The official version of this article is published in the Fall 2013 edition of South Atlantic Quarterly here. I am posting a longer, but looser draft below, as there were some interesting points I had to cut out… Please reference published article for citations.
Years after Thomas Jefferson’s famous words “all men are created equal” began to ring as a call to conscience, he himself must have felt every bit of their hollowness. Polish Revolutionary War hero Thaddeus Kosciuszko bequeathed Jefferson enough money to free his slaves, as well as to set them off with land and farming equipment of their own, but Jefferson refused this gift. Instead, he died with a debt hanging over Monticello – a kind of debt that he was the first to incur through monetizing his slaves for use as collateral for the loan to build his estate (Weincek 2012: 96). The slave families, who resided on Jefferson’s estate as intact families, were separated and sold to pay the outstanding debt such that the estate could be passed down to its rightful heir. In spite of words we have no reason not to believe were heartfelt, and in spite of fathering six black children, Jefferson was not able to rise to the call of his words in the end, leaving as mixed a legacy as the American history that has followed. And in spite of generations of black descendants, no reparation has ever been paid to them; they remain a forgotten part of this legacy. As the story is most commonly told, there is only mention made to a legitimate debt paid with the bodies, blood and breath of Jefferson slaves, but no mention of any owing to them. Unfortunately, this telling of Jefferson’s story not only exposes the power dynamics of the past, but also discloses a fundamental understanding of the world that continues to rear its ugly head today.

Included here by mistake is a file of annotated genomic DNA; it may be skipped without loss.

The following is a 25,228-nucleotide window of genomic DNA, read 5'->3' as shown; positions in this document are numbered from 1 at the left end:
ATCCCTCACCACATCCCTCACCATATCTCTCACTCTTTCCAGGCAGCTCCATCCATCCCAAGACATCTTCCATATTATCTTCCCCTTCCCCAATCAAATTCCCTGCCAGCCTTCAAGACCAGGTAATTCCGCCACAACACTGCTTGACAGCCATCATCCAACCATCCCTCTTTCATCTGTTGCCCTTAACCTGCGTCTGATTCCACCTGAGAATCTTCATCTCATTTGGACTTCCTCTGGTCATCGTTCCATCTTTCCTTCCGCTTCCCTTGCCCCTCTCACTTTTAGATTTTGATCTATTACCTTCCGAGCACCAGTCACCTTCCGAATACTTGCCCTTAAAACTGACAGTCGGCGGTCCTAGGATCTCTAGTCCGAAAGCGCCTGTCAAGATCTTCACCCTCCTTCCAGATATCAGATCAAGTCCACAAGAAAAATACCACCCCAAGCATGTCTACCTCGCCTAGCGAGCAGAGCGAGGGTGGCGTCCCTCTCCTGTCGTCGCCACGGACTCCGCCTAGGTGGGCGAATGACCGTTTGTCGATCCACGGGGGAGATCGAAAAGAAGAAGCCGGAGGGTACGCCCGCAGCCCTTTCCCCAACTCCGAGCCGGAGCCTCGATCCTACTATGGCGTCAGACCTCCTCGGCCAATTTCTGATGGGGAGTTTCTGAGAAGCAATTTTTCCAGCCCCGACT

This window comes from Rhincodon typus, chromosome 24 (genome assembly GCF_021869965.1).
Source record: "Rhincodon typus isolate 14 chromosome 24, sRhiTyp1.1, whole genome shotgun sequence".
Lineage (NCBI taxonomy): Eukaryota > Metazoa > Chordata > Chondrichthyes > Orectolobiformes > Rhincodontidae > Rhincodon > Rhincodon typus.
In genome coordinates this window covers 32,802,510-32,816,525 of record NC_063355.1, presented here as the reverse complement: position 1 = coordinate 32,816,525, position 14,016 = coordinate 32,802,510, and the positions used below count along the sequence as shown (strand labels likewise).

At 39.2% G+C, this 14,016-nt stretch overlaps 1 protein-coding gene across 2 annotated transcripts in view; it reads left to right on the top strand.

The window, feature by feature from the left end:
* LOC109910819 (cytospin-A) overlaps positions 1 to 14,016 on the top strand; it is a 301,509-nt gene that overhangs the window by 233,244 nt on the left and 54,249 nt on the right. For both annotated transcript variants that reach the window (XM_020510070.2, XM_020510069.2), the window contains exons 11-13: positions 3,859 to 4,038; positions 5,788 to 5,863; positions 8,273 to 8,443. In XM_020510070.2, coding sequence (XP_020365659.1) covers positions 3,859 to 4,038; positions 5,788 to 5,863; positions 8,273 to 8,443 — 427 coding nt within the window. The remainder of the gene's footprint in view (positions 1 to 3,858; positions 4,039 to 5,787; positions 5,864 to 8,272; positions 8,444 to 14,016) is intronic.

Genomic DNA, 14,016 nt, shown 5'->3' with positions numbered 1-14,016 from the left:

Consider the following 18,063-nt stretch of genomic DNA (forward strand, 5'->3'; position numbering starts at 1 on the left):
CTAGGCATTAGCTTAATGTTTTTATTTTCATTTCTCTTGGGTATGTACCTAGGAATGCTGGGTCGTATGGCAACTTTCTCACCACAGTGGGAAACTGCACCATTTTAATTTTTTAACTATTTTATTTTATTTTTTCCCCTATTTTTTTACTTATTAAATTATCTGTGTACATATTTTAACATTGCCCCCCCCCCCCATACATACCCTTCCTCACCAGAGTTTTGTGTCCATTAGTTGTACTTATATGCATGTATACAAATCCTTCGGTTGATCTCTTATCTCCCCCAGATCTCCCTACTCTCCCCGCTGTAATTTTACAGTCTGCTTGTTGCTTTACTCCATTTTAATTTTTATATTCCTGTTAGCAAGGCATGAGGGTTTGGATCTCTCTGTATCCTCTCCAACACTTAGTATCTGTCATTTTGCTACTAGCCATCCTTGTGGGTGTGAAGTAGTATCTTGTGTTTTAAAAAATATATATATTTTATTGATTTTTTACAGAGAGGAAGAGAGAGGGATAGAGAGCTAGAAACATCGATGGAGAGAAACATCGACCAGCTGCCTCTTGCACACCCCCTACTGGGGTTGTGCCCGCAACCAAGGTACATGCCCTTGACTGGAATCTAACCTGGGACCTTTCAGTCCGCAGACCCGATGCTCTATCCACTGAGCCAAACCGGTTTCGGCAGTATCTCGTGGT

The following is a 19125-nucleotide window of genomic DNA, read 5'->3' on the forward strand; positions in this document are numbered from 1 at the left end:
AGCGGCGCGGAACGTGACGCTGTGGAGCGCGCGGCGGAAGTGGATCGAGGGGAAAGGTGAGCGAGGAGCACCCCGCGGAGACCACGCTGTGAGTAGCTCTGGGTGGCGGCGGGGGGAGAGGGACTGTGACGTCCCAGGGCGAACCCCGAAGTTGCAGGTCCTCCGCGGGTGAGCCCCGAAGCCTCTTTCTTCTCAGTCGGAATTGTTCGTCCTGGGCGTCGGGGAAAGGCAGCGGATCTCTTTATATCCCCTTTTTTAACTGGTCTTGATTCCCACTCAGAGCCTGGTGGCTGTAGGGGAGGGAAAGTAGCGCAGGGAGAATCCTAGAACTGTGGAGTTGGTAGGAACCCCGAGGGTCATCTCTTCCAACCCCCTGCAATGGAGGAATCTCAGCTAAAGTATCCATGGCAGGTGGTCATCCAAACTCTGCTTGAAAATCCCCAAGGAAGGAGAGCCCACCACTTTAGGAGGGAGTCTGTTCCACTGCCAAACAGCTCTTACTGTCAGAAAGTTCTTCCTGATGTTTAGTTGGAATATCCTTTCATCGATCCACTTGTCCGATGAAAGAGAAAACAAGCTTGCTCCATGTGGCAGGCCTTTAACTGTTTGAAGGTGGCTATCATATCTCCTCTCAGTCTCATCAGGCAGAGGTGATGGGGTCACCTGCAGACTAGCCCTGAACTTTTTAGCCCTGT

During Jefferson’s life, Wall Street was already expanding on and experimenting with the monetization of human life through debt. In 1804, well before the battle for abolition was won here in America, but only after a bloody 13-year struggle, Haitian slaves liberated themselves by successfully defeating Napoleon. President Jefferson was the first to refuse to recognize their independence from France. As a result, over twenty years later, the French reminded the Haitians that they, themselves, constituted a debt. The Haitians did the only thing they could to retain their physical freedom and borrowed the equivalent of $150 million dollars (almost double the cost of Louisiana) from Wall Street to pay “reparations” to the French. Of course, this original predatory debt reaped enormous rewards and in the end they paid the equivalent of $20 billion dollars for their freedom – something that never should have been for sale. And all the way up until 1947, 80% of Haiti’s economy went to pay off this debt to National City Bank – known today as Citibank. Of course, the price of freedom was unrelenting poverty, the permanent loss of opportunity to develop infrastructure, and the seemingly never-ending suffering in enslavement of another form.